Altoona schools reach compromise
on Ten Commandments
By David Kinney, Associated Press,
ALTOONA, Pa. (AP) The local pastor
says it is a victory for Ten Commandments crusaders. The school district
calls it just another addition to its ''character building'' curriculum.
Four months after a Baptist preacher
asked that the Ten Commandments be posted in every school, the Altoona
Area School District announced a compromise Friday, hoping to sidestep
controversy by putting the religious rules in educational and historical
''I'm confident that what we have
before you today is something that can withstand any challenge,'' said
the district's attorney, David Andrews.
The proposal does not include posting
the Ten Commandments.
Under the agreement, which still
must be approved by the school board, high school students will be able
to take a new elective course in comparative religion and form an after-school
Ten Commandments Club.
Also, the Ten Commandments and other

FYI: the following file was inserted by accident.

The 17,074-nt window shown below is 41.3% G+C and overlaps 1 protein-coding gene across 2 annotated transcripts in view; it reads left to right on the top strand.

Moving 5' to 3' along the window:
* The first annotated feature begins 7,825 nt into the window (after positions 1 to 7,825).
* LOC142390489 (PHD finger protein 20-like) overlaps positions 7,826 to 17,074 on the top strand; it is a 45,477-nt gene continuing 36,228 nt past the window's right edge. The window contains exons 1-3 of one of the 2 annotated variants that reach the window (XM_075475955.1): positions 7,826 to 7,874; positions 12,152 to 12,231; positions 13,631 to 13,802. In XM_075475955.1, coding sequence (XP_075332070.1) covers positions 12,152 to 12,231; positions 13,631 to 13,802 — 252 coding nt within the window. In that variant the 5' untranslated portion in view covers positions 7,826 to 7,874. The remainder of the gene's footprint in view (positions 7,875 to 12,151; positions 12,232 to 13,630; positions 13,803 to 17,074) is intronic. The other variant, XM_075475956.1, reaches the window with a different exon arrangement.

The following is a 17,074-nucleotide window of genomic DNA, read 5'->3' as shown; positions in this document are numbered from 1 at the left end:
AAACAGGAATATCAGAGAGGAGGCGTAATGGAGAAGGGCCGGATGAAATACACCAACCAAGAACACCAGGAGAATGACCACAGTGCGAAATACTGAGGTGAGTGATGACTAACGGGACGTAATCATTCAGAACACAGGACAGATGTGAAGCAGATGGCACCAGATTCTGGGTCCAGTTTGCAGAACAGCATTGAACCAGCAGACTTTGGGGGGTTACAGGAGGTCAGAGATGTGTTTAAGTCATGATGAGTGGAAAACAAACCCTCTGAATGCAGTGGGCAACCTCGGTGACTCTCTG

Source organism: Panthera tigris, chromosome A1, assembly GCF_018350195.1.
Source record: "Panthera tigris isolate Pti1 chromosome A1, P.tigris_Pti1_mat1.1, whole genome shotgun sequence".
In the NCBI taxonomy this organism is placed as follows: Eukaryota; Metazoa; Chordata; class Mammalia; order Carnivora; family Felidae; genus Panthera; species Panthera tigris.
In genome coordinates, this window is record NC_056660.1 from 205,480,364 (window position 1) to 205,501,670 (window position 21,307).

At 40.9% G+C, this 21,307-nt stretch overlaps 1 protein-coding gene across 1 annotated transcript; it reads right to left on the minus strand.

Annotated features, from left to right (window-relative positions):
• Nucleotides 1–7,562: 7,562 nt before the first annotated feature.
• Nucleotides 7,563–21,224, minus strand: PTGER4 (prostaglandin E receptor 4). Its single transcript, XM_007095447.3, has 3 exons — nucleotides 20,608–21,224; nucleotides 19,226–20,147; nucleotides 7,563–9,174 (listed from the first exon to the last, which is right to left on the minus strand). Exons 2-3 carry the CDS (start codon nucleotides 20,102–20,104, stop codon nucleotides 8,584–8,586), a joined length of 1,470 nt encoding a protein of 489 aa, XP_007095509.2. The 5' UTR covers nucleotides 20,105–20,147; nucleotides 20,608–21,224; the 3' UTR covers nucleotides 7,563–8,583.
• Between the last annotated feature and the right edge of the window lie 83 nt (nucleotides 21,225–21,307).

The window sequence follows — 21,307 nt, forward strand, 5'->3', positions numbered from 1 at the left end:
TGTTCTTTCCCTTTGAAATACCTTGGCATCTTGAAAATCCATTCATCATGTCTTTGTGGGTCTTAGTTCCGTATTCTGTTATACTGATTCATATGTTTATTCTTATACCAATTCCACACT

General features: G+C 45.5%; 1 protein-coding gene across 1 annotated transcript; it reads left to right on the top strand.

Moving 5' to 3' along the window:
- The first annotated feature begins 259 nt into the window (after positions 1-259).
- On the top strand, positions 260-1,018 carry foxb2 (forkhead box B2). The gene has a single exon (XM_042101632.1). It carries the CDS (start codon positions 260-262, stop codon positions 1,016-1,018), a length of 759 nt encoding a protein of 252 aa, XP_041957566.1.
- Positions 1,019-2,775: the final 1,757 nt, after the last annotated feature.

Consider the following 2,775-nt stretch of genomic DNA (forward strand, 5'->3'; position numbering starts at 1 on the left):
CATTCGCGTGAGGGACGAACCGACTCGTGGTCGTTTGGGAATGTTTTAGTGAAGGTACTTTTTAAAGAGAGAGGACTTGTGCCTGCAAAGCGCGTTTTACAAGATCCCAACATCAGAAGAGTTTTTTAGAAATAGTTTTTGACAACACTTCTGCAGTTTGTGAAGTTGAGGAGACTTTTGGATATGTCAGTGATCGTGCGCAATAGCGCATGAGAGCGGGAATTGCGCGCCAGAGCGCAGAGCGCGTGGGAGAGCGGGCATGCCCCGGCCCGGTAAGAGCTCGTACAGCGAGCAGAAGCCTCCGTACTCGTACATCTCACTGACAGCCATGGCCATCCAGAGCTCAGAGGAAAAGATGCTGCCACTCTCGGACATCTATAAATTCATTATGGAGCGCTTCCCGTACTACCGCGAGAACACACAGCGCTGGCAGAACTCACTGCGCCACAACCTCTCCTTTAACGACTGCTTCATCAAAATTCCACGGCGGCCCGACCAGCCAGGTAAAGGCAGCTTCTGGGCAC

religious documents will be available in the libraries at every school
and religious groups could distribute literature to the students outside
the schools, although that is already allowed on public property.
It wasn't known Friday when the
board would take up the issue.
''We all feel very good about this,''
schools Superintendent Dennis Murray said. ''Perhaps this program will
evolve into something that can be packaged and modeled and we can distribute
it to other school districts.''
Among the proposal's negotiators
was Rabbi Burt Schuman of Altoona's Temple Beth Israel, who stridently
opposed the original proposal set forth in May by the Rev. Gary Dull, pastor
of the Faith Baptist Church.
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